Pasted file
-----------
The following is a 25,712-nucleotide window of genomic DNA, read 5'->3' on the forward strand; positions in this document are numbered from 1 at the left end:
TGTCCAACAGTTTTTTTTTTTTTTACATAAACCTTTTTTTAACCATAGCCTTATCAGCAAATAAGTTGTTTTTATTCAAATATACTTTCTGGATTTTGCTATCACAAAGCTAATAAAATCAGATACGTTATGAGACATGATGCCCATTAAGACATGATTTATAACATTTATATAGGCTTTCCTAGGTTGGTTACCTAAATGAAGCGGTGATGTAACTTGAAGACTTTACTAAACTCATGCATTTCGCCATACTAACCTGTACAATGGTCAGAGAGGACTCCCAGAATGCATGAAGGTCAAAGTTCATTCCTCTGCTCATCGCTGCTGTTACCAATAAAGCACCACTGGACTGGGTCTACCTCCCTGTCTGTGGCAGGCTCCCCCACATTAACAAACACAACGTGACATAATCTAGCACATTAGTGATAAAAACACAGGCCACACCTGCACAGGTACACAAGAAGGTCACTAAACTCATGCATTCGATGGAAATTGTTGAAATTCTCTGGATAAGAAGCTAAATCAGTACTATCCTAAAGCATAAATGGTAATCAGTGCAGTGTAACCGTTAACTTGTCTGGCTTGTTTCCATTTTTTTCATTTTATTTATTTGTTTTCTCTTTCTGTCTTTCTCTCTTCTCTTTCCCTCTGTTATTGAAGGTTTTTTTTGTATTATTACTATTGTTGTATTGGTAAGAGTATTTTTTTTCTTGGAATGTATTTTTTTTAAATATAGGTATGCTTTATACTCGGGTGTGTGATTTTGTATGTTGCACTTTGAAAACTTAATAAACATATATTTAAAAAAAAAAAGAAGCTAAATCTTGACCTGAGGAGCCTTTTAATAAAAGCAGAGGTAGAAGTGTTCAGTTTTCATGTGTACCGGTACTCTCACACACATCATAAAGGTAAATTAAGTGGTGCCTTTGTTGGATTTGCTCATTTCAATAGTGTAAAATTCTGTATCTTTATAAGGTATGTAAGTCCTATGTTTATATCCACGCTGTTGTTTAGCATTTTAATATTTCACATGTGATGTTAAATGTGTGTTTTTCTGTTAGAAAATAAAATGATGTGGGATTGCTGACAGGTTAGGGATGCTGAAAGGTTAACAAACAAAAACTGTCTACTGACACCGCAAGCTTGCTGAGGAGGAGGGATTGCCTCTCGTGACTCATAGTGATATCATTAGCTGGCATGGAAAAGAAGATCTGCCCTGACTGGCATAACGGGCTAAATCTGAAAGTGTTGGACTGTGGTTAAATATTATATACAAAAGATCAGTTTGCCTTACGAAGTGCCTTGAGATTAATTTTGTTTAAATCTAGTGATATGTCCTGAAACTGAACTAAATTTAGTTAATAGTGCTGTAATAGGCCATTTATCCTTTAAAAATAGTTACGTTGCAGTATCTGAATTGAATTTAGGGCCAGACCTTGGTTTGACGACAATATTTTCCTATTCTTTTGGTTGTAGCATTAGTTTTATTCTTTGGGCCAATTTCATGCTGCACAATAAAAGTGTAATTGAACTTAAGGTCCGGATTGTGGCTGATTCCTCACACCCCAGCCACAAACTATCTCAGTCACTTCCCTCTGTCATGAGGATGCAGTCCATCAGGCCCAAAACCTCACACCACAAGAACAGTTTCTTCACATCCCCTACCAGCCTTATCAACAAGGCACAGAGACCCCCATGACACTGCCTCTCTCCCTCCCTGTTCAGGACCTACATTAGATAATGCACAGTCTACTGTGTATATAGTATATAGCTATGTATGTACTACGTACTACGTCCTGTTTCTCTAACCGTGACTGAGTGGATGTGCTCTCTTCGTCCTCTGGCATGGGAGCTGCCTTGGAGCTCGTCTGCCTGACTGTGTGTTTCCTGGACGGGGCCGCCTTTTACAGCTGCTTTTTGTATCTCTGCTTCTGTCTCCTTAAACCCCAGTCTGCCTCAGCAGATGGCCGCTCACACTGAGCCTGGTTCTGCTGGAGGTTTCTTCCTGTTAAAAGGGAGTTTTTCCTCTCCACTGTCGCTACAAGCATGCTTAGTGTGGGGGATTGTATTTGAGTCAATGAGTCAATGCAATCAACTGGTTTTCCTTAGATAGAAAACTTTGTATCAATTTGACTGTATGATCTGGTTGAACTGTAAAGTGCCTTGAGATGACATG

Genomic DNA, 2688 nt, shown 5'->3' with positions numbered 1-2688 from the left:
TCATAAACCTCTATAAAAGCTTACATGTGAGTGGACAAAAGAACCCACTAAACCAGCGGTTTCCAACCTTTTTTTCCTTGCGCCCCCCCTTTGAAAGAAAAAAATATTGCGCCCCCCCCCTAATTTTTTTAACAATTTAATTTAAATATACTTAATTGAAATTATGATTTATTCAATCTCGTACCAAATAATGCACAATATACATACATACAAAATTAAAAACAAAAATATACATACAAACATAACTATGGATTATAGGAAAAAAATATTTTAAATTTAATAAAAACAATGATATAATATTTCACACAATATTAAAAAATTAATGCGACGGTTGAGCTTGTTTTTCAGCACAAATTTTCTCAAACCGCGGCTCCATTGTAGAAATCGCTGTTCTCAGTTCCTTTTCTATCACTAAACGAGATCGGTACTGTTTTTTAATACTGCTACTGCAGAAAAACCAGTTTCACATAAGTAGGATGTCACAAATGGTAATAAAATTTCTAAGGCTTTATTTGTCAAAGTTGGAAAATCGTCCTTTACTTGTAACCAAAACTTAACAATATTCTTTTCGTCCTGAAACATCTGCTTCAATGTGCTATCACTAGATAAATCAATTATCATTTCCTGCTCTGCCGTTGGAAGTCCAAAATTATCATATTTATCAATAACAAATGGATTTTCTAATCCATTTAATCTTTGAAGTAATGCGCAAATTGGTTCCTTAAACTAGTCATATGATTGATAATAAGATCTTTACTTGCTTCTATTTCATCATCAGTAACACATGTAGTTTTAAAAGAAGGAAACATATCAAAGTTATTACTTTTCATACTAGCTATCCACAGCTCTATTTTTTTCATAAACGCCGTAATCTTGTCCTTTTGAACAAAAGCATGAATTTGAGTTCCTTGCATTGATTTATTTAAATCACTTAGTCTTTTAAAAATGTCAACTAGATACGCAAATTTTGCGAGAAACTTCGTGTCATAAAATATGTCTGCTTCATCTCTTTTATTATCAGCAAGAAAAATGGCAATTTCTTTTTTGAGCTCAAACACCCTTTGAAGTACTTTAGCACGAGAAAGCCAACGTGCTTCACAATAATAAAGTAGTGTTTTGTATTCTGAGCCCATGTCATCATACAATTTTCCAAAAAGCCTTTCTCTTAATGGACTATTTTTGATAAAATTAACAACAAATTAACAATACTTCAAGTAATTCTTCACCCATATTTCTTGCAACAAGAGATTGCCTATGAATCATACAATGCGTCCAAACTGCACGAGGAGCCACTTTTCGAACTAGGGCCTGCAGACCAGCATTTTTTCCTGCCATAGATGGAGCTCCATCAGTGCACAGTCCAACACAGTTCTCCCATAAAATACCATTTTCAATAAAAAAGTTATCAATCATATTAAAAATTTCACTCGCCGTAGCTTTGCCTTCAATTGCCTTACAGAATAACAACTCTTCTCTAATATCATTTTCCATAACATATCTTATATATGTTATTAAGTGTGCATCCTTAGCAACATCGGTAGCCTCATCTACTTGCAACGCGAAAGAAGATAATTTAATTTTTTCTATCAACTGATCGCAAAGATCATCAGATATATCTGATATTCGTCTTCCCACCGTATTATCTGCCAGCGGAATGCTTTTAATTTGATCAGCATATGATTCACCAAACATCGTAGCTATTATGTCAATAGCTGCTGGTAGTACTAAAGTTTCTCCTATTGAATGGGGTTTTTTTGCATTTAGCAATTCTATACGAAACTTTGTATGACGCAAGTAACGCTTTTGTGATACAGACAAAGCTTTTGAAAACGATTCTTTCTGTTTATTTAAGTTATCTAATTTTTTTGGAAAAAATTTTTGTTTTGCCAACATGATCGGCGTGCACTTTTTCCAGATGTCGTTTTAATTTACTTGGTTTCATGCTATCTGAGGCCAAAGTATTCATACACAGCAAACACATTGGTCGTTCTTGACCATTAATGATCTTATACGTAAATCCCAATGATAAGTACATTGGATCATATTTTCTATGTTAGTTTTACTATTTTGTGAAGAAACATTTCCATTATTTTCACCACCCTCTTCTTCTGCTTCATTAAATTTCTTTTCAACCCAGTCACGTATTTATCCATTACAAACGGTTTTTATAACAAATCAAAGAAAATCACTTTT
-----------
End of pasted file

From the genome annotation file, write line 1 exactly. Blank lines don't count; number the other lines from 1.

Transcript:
The following is a 25,712-nucleotide window of genomic DNA, read 5'->3' on the forward strand; positions in this document are numbered from 1 at the left end: